Just when we thought we had dodged NASA's falling satellite, the German space agency is saying that there's a 1-in-2,000 chance that debris from its 21-year-old satellite will hit someone this weekend. For the sake of comparison, back in September, before NASA's Upper Atmosphere Research Satellite plunged harmlessly into the Pacific Ocean, the agency estimated that it had a 1-in-3200 chance of hitting someone The Washington Post writes that the space junk should land around October 22 or 23. While 1-in-2,000 sounds pretty high to us -- especially when talking about plummeting heated metal ripping through the roof, the the experts at the German Aerospace Center explain that the odds are actually pretty low:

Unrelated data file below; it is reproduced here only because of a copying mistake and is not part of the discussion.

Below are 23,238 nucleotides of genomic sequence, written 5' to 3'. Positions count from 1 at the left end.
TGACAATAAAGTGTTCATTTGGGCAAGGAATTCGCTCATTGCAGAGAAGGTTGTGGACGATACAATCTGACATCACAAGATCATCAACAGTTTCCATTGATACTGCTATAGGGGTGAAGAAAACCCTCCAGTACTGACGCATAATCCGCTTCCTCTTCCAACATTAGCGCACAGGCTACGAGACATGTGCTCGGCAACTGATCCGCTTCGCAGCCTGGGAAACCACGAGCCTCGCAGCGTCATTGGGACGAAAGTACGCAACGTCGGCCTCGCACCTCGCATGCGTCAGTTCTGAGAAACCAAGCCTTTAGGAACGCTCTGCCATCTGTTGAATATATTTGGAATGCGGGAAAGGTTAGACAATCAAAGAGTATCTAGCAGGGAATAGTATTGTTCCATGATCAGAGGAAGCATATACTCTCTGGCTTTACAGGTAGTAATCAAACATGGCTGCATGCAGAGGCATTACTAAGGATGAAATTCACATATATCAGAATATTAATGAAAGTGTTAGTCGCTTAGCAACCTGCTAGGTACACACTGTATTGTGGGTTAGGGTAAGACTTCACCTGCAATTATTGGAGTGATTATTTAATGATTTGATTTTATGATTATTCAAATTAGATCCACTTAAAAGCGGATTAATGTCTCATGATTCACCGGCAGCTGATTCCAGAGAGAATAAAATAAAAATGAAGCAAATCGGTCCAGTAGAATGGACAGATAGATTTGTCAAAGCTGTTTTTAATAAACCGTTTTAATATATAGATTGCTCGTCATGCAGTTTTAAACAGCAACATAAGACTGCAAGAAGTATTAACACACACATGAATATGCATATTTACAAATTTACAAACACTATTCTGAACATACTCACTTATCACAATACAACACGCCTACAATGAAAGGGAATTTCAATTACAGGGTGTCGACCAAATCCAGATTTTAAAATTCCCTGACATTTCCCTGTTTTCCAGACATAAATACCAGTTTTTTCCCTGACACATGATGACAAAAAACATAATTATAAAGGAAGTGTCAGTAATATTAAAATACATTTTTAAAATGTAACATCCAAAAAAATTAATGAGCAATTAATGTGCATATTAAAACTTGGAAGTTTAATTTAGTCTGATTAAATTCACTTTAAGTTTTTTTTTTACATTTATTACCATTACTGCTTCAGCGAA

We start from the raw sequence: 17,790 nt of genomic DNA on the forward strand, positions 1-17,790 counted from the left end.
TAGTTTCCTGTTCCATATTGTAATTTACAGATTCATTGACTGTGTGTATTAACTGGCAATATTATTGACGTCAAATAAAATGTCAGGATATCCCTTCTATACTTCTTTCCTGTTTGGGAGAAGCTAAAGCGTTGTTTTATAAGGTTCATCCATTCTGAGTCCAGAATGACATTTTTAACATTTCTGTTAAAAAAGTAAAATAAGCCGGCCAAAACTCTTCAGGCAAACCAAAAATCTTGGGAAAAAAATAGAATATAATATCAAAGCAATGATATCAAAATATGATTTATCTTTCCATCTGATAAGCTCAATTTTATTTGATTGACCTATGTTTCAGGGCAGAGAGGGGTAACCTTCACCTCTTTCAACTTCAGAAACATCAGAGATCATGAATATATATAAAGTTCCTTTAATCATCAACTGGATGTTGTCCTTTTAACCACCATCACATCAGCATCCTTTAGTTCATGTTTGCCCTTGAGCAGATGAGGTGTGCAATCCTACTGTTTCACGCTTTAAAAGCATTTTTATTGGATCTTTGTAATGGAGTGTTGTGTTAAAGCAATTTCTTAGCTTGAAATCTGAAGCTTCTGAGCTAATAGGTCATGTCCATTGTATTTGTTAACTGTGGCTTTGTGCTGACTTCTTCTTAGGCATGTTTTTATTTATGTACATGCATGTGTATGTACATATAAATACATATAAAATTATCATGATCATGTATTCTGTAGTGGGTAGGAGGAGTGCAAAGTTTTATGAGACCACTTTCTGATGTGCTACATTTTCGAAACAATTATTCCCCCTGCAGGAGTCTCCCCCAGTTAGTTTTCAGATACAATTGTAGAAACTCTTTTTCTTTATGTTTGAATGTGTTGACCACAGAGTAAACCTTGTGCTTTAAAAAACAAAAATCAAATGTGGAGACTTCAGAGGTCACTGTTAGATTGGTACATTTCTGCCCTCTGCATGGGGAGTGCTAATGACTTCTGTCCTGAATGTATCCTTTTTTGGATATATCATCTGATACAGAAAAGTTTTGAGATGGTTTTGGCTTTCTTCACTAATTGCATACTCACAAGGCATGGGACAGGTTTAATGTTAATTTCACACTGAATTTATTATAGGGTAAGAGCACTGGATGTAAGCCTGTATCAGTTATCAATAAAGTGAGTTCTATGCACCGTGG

It is possible to calculate that the probability of someone somewhere on Earth getting injured is about 1 in 2,000; that is, one person is predicted to be injured for every 2000 de-orbit events of this kind. The probability of someone in Germany being harmed is much lower: about one injury for every 700,000 de-orbit events.
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